Street or urban fiction is a genre that takes place in the inner cities and expressed in locality slang…Raw, colorful and passionate, these books expose the reader to drugs, violence, sex and and the gritty realities of street life in urban America. If you want a slice of inner city life from the experienced imaginations of a talented group of authors from a growing genre, then put one of these books on your reading list.
This from The Journal Times dot com by Michael Burke:
A company that edits urban street fiction for publication has also moved into publishing the genre itself.
In October 2008 Niccole Simmons, 34, of Racine, and her nephew, Bryant Jones, 33, of Waukegan, Ill., cofounded 21st Street Urban Editing.
“Bryant had written a book and was looking for an editor,” Simmons said about the company’s start. But he was having a hard time finding an editor who wouldn’t clean up his intentional slang and misspellings.
Simmons, who started in human services, said urban street fiction is written the way the urban culture talks; it includes forms of words not considered acceptable in traditional fiction. For example, its readers like to see “ain’t” left alone.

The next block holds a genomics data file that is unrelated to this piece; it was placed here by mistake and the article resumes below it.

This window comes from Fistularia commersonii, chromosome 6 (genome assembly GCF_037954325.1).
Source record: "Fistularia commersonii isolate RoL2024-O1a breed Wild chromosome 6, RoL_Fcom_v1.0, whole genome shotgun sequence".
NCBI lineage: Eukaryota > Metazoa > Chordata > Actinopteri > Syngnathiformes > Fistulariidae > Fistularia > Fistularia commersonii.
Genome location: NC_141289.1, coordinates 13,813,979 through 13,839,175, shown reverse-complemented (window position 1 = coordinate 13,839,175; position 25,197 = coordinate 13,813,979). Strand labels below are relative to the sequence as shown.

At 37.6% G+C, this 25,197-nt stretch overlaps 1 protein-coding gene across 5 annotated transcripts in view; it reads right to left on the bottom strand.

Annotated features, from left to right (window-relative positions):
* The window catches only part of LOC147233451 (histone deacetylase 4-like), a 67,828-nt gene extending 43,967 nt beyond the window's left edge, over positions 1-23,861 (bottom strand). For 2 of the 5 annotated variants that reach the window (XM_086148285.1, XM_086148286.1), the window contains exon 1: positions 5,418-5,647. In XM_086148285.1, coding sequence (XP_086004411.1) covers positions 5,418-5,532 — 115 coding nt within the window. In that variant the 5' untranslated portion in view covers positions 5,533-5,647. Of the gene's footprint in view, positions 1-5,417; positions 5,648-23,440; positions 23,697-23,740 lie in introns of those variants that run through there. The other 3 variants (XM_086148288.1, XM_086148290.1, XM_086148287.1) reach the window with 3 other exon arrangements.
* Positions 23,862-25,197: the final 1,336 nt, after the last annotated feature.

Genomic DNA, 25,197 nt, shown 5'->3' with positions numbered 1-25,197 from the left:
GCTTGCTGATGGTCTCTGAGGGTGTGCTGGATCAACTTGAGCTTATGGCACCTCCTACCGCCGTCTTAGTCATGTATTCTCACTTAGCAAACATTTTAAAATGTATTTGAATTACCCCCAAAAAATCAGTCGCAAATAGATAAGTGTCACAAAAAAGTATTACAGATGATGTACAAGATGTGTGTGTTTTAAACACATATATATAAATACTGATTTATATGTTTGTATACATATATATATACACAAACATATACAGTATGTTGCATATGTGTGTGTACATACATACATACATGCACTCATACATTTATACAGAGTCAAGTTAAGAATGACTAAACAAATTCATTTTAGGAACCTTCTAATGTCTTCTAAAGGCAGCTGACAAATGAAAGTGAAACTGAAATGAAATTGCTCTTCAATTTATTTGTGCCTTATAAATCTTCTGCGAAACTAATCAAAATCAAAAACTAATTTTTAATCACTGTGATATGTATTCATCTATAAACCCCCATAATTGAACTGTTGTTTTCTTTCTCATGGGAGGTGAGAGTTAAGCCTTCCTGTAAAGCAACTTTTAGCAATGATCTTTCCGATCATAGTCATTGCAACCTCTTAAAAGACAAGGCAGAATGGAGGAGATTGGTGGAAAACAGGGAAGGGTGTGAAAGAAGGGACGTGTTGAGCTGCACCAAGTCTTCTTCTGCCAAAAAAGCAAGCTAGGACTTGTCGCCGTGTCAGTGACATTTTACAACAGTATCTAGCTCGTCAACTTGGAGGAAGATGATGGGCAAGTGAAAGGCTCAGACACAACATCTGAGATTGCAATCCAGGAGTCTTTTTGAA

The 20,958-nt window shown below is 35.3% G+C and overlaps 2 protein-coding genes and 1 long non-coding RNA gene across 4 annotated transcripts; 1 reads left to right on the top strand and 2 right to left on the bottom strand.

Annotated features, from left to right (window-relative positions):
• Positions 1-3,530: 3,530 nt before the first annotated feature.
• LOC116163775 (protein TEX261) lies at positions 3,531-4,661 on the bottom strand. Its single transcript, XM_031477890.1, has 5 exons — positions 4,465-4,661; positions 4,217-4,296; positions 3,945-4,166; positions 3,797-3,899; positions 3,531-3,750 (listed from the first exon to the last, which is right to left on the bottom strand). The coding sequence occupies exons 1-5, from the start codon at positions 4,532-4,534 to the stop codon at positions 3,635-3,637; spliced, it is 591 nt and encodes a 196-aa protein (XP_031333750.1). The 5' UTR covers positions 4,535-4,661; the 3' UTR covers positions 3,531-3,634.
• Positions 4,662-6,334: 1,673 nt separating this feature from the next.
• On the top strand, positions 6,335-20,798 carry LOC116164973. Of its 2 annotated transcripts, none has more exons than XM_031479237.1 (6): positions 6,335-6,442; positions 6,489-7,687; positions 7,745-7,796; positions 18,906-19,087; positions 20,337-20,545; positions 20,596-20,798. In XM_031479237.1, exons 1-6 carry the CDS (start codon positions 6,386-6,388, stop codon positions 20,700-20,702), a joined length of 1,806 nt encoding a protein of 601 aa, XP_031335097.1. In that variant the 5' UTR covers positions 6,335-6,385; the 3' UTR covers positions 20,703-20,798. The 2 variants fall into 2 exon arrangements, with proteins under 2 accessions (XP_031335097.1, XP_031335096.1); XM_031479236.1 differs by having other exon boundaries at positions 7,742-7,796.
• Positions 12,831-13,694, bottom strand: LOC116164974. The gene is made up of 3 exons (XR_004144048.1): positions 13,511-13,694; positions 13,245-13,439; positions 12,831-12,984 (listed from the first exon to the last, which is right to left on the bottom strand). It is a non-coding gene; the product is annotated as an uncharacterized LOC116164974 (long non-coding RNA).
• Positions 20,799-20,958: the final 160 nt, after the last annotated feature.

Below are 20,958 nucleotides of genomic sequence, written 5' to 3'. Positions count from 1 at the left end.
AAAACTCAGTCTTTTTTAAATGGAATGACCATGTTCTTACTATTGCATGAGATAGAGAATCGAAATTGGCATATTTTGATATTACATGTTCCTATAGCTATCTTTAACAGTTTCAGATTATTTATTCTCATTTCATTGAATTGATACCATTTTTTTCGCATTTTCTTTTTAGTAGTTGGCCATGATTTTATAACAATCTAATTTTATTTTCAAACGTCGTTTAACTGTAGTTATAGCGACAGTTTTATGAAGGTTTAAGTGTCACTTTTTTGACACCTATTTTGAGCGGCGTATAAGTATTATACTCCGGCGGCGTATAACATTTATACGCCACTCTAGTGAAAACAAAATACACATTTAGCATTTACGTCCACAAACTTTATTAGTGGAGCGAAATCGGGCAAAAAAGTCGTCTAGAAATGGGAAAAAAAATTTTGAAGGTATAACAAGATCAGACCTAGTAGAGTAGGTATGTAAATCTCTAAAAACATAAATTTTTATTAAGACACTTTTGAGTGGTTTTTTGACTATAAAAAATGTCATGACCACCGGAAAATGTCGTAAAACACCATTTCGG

“It’s like hip-hop,” Simmons said. “It’s like the difference between hip-hop and R and B (rhythm and blues).”
The 21st Street mission statement is: “To provide the same quality editing service to urban and hip hop literature authors as the traditional editing services, at an affordable price.”
Recently, Simmons and Jones added a third equal partner, Tiona Dawkins, 32, of Newark, N.J., to become 21st Street Urban Editing and Publishing.
Last week, Dawkins was on the verge of seeing her own novel, “The Unusual Suspects,” released by Cartel Publications. She met Simmons and Jones because 21st Street was editing her manuscript.
The firm’s intended clients are urban authors who, so far, have been self-published and sell their books at barber shops, beauty parlors, swap meets and so on.
So far the company has Jones, Dawkins and three other authors on board, Simmons said.
The first novel for 21st Street will be Jones’ titled, “21st Street; Straight Outta Zompton” (slang for Zion, Ill.). It will be released as a trilogy of novellas, the first one scheduled for a June 1 release.
The book will be available at the 21st Street website, Amazon.com and through small distributors, Simmons said. The latter means that people could go to a bookstore and order it, but would not find it on the shelves.
After publishing 10 books, she said, 21st Street Editing & Publishing would be able to use some of the major distributors and have books placed in bookstores such as Barnes & Noble.
For more information, visit: http://21streeturbanediting.com or e-mail: firstname.lastname@example.org